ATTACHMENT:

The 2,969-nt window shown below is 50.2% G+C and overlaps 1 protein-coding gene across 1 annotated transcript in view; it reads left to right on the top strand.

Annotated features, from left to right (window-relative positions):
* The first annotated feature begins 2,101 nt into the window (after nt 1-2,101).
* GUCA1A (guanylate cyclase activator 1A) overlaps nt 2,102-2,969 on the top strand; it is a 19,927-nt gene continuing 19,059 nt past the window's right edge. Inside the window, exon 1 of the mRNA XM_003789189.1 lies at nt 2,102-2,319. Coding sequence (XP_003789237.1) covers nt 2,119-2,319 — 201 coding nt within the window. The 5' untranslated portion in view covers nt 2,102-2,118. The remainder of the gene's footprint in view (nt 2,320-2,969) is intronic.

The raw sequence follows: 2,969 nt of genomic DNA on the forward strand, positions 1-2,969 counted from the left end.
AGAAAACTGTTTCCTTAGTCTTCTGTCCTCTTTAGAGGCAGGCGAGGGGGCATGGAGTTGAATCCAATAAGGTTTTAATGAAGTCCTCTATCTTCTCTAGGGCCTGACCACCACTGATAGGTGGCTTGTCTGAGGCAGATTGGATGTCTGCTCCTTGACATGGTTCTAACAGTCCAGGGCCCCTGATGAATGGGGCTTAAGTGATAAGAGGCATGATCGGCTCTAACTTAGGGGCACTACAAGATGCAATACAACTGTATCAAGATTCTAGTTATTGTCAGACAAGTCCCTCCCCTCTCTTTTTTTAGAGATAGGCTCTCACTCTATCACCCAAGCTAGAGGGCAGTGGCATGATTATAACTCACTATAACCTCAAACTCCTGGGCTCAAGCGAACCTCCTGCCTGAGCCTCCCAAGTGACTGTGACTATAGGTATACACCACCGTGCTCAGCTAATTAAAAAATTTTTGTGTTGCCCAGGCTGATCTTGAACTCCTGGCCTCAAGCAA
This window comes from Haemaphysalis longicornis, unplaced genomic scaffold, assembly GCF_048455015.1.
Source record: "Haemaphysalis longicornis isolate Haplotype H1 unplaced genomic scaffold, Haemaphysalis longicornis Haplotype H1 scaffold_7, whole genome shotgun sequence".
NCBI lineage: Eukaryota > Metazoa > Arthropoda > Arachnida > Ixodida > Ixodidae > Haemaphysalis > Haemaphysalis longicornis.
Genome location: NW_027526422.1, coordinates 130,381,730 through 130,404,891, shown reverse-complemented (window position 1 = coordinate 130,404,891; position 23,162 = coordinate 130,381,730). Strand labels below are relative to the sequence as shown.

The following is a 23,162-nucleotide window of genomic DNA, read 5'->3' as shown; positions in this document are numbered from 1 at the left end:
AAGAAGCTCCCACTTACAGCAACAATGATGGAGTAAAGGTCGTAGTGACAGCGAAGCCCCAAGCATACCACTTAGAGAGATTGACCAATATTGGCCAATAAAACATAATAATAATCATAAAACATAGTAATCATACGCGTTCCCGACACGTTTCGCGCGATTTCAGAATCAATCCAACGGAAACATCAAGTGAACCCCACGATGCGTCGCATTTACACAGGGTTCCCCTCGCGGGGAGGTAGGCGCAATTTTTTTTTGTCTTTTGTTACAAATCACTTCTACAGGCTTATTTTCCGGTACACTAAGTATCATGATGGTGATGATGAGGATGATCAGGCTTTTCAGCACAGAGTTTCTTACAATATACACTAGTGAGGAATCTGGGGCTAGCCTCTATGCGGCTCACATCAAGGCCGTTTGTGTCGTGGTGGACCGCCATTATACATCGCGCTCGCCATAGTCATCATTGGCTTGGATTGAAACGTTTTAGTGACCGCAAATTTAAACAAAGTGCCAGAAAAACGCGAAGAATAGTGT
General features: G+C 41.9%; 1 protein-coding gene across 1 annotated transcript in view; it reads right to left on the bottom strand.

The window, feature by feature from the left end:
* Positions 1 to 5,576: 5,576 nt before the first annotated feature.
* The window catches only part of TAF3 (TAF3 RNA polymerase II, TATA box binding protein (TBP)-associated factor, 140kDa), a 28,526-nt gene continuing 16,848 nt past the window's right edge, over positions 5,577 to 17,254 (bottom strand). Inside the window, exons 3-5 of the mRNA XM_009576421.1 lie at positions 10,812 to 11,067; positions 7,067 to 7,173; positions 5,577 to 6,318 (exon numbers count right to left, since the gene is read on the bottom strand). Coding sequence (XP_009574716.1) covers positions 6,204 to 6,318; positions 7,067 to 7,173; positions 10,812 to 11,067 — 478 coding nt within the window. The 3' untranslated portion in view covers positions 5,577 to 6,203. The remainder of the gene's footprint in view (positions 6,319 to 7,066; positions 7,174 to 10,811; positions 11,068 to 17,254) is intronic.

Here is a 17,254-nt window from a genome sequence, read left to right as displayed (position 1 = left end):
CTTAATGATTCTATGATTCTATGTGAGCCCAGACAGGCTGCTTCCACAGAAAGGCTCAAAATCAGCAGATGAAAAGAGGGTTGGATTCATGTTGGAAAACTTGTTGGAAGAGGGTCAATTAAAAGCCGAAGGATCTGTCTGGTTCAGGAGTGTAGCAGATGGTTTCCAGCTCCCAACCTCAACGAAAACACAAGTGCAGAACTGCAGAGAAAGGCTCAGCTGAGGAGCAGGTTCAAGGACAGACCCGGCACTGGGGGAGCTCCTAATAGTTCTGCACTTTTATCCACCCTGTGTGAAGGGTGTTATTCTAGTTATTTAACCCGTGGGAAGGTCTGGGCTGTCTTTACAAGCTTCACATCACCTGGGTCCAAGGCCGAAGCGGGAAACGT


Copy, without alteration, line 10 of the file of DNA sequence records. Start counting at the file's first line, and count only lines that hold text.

Genome location: NW_027526422.1, coordinates 130,381,730 through 130,404,891, shown reverse-complemented (window position 1 = coordinate 130,404,891; position 23,162 = coordinate 130,381,730). Strand labels below are relative to the sequence as shown.